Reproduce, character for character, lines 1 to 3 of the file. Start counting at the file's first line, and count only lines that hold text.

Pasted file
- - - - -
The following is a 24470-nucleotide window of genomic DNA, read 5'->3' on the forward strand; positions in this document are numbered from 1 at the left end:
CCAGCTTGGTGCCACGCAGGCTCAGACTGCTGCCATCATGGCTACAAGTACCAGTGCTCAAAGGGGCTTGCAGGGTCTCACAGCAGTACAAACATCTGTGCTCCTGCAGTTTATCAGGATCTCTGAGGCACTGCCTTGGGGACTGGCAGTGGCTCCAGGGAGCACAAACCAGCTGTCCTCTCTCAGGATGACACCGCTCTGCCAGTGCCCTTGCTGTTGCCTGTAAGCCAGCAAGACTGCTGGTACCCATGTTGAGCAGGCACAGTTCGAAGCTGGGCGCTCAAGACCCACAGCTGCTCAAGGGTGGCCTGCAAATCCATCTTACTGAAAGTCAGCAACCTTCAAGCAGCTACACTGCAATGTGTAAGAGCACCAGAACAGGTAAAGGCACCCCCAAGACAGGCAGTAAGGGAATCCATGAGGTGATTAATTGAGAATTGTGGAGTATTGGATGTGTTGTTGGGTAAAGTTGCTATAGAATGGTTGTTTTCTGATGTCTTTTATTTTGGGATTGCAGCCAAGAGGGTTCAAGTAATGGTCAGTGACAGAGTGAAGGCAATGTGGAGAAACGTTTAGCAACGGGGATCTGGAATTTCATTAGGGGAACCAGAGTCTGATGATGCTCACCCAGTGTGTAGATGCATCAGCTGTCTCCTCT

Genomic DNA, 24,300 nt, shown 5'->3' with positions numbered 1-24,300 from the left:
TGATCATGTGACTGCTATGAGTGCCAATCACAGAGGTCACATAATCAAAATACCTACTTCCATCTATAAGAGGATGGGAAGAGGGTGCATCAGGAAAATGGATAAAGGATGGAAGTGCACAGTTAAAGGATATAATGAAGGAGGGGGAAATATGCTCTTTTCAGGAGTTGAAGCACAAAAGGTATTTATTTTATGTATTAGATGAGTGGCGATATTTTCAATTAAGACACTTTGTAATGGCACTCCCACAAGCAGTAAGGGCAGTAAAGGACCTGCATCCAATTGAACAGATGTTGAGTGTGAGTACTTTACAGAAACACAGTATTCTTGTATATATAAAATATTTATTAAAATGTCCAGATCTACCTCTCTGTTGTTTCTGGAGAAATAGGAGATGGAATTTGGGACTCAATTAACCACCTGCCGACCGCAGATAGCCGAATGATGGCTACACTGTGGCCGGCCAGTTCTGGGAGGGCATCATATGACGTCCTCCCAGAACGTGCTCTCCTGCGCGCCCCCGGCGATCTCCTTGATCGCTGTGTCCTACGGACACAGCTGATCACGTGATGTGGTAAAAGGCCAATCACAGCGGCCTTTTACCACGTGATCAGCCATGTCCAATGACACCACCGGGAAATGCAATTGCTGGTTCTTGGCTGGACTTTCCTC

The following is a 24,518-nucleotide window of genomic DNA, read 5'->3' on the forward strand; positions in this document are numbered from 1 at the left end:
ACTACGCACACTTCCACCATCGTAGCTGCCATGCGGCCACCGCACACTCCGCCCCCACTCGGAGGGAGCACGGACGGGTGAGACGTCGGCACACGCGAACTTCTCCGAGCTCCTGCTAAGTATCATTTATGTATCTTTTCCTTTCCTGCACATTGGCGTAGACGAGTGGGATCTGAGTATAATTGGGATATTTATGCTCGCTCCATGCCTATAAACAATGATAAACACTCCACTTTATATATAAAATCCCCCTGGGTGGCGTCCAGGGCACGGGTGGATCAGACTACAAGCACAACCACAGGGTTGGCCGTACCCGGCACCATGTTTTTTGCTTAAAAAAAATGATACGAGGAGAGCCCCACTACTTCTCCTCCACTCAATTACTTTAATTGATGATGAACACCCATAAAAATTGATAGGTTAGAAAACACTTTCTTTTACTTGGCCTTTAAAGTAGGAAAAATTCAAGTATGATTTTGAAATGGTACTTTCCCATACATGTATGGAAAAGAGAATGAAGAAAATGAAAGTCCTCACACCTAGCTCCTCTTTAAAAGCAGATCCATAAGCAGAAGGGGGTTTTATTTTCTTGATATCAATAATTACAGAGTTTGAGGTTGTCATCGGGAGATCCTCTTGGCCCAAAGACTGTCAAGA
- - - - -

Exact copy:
The following is a 24470-nucleotide window of genomic DNA, read 5'->3' on the forward strand; positions in this document are numbered from 1 at the left end:
CCAGCTTGGTGCCACGCAGGCTCAGACTGCTGCCATCATGGCTACAAGTACCAGTGCTCAAAGGGGCTTGCAGGGTCTCACAGCAGTACAAACATCTGTGCTCCTGCAGTTTATCAGGATCTCTGAGGCACTGCCTTGGGGACTGGCAGTGGCTCCAGGGAGCACAAACCAGCTGTCCTCTCTCAGGATGACACCGCTCTGCCAGTGCCCTTGCTGTTGCCTGTAAGCCAGCAAGACTGCTGGTACCCATGTTGAGCAGGCACAGTTCGAAGCTGGGCGCTCAAGACCCACAGCTGCTCAAGGGTGGCCTGCAAATCCATCTTACTGAAAGTCAGCAACCTTCAAGCAGCTACACTGCAATGTGTAAGAGCACCAGAACAGGTAAAGGCACCCCCAAGACAGGCAGTAAGGGAATCCATGAGGTGATTAATTGAGAATTGTGGAGTATTGGATGTGTTGTTGGGTAAAGTTGCTATAGAATGGTTGTTTTCTGATGTCTTTTATTTTGGGATTGCAGCCAAGAGGGTTCAAGTAATGGTCAGTGACAGAGTGAAGGCAATGTGGAGAAACGTTTAGCAACGGGGATCTGGAATTTCATTAGGGGAACCAGAGTCTGATGATGCTCACCCAGTGTGTAGATGCATCAGCTGTCTCCTCT

Genomic DNA, 24,300 nt, shown 5'->3' with positions numbered 1-24,300 from the left: